Bill Cosby's sex assault conviction gets high court review
Bill Cosby's sex assault conviction gets high court review

Bill Cosby's lawyers will argue Tuesday that his 2018 sex assault trial was marred by evidence and testimony that should have been excluded as they ask Pennsylvania's highest court to throw out the conviction.

Cosby, 83, has served more than two years of his three- to 10-year prison sentence for drugging and molesting a woman he met through the basketball program at his alma mater, Temple University.

The Pennsylvania Supreme Court, in oral arguments Tuesday morning, will review two issues stemming from the trial.

The defense has challenged the judge's decision to let five other accusers testify for the prosecution about their encounters with Cosby in the 1980s. The women said Cosby offered them acting training or mentorship, but then sexually assaulted them after they were drugged or intoxicated.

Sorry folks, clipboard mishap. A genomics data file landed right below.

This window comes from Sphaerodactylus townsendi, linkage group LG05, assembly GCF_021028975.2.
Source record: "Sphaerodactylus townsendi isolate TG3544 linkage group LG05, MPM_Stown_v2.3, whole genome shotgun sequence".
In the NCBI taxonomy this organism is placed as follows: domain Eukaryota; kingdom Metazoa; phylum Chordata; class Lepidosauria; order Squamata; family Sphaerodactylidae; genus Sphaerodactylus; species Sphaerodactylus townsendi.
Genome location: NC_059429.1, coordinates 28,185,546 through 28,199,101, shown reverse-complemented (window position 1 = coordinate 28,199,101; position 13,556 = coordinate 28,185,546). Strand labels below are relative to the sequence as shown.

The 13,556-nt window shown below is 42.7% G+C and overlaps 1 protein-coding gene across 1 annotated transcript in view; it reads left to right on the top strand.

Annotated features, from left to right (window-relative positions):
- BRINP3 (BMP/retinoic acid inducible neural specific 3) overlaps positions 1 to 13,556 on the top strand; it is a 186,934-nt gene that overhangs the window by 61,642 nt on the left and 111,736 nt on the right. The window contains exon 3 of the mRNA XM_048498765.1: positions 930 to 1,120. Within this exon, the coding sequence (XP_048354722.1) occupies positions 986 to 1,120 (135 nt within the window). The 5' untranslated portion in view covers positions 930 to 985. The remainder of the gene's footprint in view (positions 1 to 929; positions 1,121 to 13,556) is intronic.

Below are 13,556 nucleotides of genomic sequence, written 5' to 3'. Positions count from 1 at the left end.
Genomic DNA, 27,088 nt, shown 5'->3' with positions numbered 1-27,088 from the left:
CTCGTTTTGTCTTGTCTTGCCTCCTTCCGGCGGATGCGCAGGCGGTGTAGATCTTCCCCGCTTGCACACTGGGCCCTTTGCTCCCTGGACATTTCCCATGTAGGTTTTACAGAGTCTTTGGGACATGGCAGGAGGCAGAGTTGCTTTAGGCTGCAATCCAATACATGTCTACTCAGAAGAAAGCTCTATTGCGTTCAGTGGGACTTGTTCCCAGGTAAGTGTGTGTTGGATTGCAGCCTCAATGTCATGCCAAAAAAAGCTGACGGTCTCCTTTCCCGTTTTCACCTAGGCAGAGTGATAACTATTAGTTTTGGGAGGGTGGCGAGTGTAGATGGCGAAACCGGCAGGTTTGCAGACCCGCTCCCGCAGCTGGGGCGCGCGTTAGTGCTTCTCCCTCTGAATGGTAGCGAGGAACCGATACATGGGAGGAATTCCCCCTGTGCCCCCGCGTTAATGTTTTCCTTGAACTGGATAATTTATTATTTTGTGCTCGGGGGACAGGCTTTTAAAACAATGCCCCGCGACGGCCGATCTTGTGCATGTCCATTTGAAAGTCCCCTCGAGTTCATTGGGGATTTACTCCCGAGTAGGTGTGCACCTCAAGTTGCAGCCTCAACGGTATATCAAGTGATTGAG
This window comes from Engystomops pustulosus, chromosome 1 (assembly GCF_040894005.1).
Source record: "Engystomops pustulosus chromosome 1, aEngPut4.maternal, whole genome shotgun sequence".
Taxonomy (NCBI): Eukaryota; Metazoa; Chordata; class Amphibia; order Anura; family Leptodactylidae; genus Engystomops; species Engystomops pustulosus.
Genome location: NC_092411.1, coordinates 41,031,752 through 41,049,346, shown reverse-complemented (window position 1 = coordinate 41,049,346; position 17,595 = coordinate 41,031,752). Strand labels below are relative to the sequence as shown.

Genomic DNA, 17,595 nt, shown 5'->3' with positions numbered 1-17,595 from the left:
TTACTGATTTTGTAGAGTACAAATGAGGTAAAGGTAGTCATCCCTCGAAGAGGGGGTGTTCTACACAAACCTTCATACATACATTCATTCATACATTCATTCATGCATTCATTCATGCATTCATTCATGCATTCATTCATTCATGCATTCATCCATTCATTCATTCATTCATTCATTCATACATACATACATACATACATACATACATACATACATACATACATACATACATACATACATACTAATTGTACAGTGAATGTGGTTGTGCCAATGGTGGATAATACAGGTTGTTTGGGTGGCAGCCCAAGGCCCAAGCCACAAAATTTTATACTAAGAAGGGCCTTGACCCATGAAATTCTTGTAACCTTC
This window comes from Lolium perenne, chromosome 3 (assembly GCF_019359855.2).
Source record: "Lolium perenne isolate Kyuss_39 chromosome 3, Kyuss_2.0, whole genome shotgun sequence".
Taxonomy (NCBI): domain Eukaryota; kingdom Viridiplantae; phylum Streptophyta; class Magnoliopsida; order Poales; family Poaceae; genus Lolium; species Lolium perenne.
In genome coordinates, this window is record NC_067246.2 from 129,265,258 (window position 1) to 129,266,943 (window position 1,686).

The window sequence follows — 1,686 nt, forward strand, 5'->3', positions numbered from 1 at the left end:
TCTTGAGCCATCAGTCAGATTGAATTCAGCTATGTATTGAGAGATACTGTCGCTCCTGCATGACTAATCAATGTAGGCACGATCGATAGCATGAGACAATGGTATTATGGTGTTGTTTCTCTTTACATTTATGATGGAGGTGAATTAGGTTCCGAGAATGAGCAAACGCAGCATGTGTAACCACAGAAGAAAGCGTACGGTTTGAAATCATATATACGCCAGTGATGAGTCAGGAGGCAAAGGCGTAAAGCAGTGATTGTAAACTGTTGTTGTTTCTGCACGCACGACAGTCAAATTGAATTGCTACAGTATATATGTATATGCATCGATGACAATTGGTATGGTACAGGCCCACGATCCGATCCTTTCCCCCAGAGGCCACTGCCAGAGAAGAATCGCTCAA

That's the same behavior trial accuser Andrea Constand said she experienced at his estate near Philadelphia in 2004. Courts have long wrestled with decisions about when other accusers should be allowed to testify in criminal cases. The Pennsylvania Supreme Court appears eager to address the issue.

The defense will also contest the decision to let the jury hear damaging testimony Cosby gave in a sexual battery and defamation lawsuit Constand filed against him in 2005.

The testimony was sealed for nearly a decade until The Associated Press asked a federal judge to release documents from the case as more Cosby accusers came forward. The judge agreed, and prosecutors in suburban Philadelphia reopened Constand's 2005 complaint against Cosby in 2015 - just months before the statute of limitations to arrest him would have expired.

Cosby, a once-beloved comedian and actor known as "America's Dad," became the first celebrity convicted of sexual misconduct in the #MeToo era. The AP does not typically identify people who say they are sexual assault victims without their permission, which Constand has granted.

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